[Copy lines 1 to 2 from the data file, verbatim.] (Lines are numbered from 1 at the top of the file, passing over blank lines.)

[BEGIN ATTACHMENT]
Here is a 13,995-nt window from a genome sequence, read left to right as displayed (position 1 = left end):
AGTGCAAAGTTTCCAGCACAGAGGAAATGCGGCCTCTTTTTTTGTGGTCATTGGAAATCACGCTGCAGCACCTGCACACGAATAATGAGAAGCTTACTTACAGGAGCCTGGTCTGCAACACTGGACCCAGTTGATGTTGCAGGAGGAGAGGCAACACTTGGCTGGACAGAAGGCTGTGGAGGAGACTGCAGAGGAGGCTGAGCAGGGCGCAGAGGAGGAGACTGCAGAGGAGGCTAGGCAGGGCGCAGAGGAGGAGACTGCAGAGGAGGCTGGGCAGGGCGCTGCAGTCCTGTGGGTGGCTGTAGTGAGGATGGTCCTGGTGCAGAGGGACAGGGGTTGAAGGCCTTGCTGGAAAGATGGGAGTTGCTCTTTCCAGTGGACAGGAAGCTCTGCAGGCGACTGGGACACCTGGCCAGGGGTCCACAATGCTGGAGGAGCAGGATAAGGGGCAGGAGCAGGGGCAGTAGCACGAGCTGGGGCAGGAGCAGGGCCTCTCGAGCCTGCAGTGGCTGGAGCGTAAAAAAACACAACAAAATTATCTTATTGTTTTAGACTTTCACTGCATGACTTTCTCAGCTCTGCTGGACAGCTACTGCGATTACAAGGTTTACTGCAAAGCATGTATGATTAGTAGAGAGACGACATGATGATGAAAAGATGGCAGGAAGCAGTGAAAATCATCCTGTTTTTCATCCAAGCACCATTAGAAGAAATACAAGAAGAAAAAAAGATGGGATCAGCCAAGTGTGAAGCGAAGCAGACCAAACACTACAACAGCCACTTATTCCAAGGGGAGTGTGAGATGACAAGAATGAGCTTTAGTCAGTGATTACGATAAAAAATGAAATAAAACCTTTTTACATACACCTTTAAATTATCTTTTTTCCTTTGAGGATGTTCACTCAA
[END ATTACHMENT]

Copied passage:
Here is a 13,995-nt window from a genome sequence, read left to right as displayed (position 1 = left end):
AGTGCAAAGTTTCCAGCACAGAGGAAATGCGGCCTCTTTTTTTGTGGTCATTGGAAATCACGCTGCAGCACCTGCACACGAATAATGAGAAGCTTACTTACAGGAGCCTGGTCTGCAACACTGGACCCAGTTGATGTTGCAGGAGGAGAGGCAACACTTGGCTGGACAGAAGGCTGTGGAGGAGACTGCAGAGGAGGCTGAGCAGGGCGCAGAGGAGGAGACTGCAGAGGAGGCTAGGCAGGGCGCAGAGGAGGAGACTGCAGAGGAGGCTGGGCAGGGCGCTGCAGTCCTGTGGGTGGCTGTAGTGAGGATGGTCCTGGTGCAGAGGGACAGGGGTTGAAGGCCTTGCTGGAAAGATGGGAGTTGCTCTTTCCAGTGGACAGGAAGCTCTGCAGGCGACTGGGACACCTGGCCAGGGGTCCACAATGCTGGAGGAGCAGGATAAGGGGCAGGAGCAGGGGCAGTAGCACGAGCTGGGGCAGGAGCAGGGCCTCTCGAGCCTGCAGTGGCTGGAGCGTAAAAAAACACAACAAAATTATCTTATTGTTTTAGACTTTCACTGCATGACTTTCTCAGCTCTGCTGGACAGCTACTGCGATTACAAGGTTTACTGCAAAGCATGTATGATTAGTAGAGAGACGACATGATGATGAAAAGATGGCAGGAAGCAGTGAAAATCATCCTGTTTTTCATCCAAGCACCATTAGAAGAAATACAAGAAGAAAAAAAGATGGGATCAGCCAAGTGTGAAGCGAAGCAGACCAAACACTACAACAGCCACTTATTCCAAGGGGAGTGTGAGATGACAAGAATGAGCTTTAGTCAGTGATTACGATAAAAAATGAAATAAAACCTTTTTACATACACCTTTAAATTATCTTTTTTCCTTTGAGGATGTTCACTCAA